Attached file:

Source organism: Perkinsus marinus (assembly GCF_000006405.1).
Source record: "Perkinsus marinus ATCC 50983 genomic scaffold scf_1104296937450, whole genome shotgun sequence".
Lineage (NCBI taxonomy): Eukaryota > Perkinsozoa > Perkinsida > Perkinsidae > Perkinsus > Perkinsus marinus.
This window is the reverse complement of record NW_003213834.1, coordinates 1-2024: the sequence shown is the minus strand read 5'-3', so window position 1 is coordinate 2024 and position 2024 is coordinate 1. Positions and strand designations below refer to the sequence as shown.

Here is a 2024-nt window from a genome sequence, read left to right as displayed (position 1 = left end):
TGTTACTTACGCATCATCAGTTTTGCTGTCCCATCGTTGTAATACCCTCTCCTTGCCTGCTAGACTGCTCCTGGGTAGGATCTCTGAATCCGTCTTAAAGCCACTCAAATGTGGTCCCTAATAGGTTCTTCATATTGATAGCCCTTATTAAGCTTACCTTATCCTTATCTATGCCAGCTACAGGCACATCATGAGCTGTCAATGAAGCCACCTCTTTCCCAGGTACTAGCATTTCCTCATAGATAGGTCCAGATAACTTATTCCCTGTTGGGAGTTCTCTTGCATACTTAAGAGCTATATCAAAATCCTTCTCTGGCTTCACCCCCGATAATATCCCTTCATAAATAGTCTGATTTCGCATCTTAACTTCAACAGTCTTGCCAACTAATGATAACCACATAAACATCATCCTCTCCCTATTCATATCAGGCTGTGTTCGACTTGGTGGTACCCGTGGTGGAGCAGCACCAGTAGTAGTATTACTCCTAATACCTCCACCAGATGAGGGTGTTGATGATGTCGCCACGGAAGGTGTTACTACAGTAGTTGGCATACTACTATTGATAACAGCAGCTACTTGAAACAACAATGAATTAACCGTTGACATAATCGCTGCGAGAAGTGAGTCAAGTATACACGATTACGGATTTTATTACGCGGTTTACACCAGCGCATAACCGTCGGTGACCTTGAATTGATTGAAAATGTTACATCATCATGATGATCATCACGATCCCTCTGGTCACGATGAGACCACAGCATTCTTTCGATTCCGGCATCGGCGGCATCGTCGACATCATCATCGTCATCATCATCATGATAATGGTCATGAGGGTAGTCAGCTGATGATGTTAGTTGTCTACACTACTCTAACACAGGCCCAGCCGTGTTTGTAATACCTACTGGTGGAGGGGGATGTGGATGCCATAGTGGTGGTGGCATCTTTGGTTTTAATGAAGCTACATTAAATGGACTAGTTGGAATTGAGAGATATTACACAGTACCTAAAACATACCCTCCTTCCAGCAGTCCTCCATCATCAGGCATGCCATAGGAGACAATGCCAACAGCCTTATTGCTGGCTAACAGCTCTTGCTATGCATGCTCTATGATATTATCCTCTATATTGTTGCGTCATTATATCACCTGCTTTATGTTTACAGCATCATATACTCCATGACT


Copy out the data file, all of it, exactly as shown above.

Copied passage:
Source organism: Perkinsus marinus (assembly GCF_000006405.1).
Source record: "Perkinsus marinus ATCC 50983 genomic scaffold scf_1104296937450, whole genome shotgun sequence".
Lineage (NCBI taxonomy): Eukaryota > Perkinsozoa > Perkinsida > Perkinsidae > Perkinsus > Perkinsus marinus.
This window is the reverse complement of record NW_003213834.1, coordinates 1-2024: the sequence shown is the minus strand read 5'-3', so window position 1 is coordinate 2024 and position 2024 is coordinate 1. Positions and strand designations below refer to the sequence as shown.

Here is a 2024-nt window from a genome sequence, read left to right as displayed (position 1 = left end):
TGTTACTTACGCATCATCAGTTTTGCTGTCCCATCGTTGTAATACCCTCTCCTTGCCTGCTAGACTGCTCCTGGGTAGGATCTCTGAATCCGTCTTAAAGCCACTCAAATGTGGTCCCTAATAGGTTCTTCATATTGATAGCCCTTATTAAGCTTACCTTATCCTTATCTATGCCAGCTACAGGCACATCATGAGCTGTCAATGAAGCCACCTCTTTCCCAGGTACTAGCATTTCCTCATAGATAGGTCCAGATAACTTATTCCCTGTTGGGAGTTCTCTTGCATACTTAAGAGCTATATCAAAATCCTTCTCTGGCTTCACCCCCGATAATATCCCTTCATAAATAGTCTGATTTCGCATCTTAACTTCAACAGTCTTGCCAACTAATGATAACCACATAAACATCATCCTCTCCCTATTCATATCAGGCTGTGTTCGACTTGGTGGTACCCGTGGTGGAGCAGCACCAGTAGTAGTATTACTCCTAATACCTCCACCAGATGAGGGTGTTGATGATGTCGCCACGGAAGGTGTTACTACAGTAGTTGGCATACTACTATTGATAACAGCAGCTACTTGAAACAACAATGAATTAACCGTTGACATAATCGCTGCGAGAAGTGAGTCAAGTATACACGATTACGGATTTTATTACGCGGTTTACACCAGCGCATAACCGTCGGTGACCTTGAATTGATTGAAAATGTTACATCATCATGATGATCATCACGATCCCTCTGGTCACGATGAGACCACAGCATTCTTTCGATTCCGGCATCGGCGGCATCGTCGACATCATCATCGTCATCATCATCATGATAATGGTCATGAGGGTAGTCAGCTGATGATGTTAGTTGTCTACACTACTCTAACACAGGCCCAGCCGTGTTTGTAATACCTACTGGTGGAGGGGGATGTGGATGCCATAGTGGTGGTGGCATCTTTGGTTTTAATGAAGCTACATTAAATGGACTAGTTGGAATTGAGAGATATTACACAGTACCTAAAACATACCCTCCTTCCAGCAGTCCTCCATCATCAGGCATGCCATAGGAGACAATGCCAACAGCCTTATTGCTGGCTAACAGCTCTTGCTATGCATGCTCTATGATATTATCCTCTATATTGTTGCGTCATTATATCACCTGCTTTATGTTTACAGCATCATATACTCCATGACT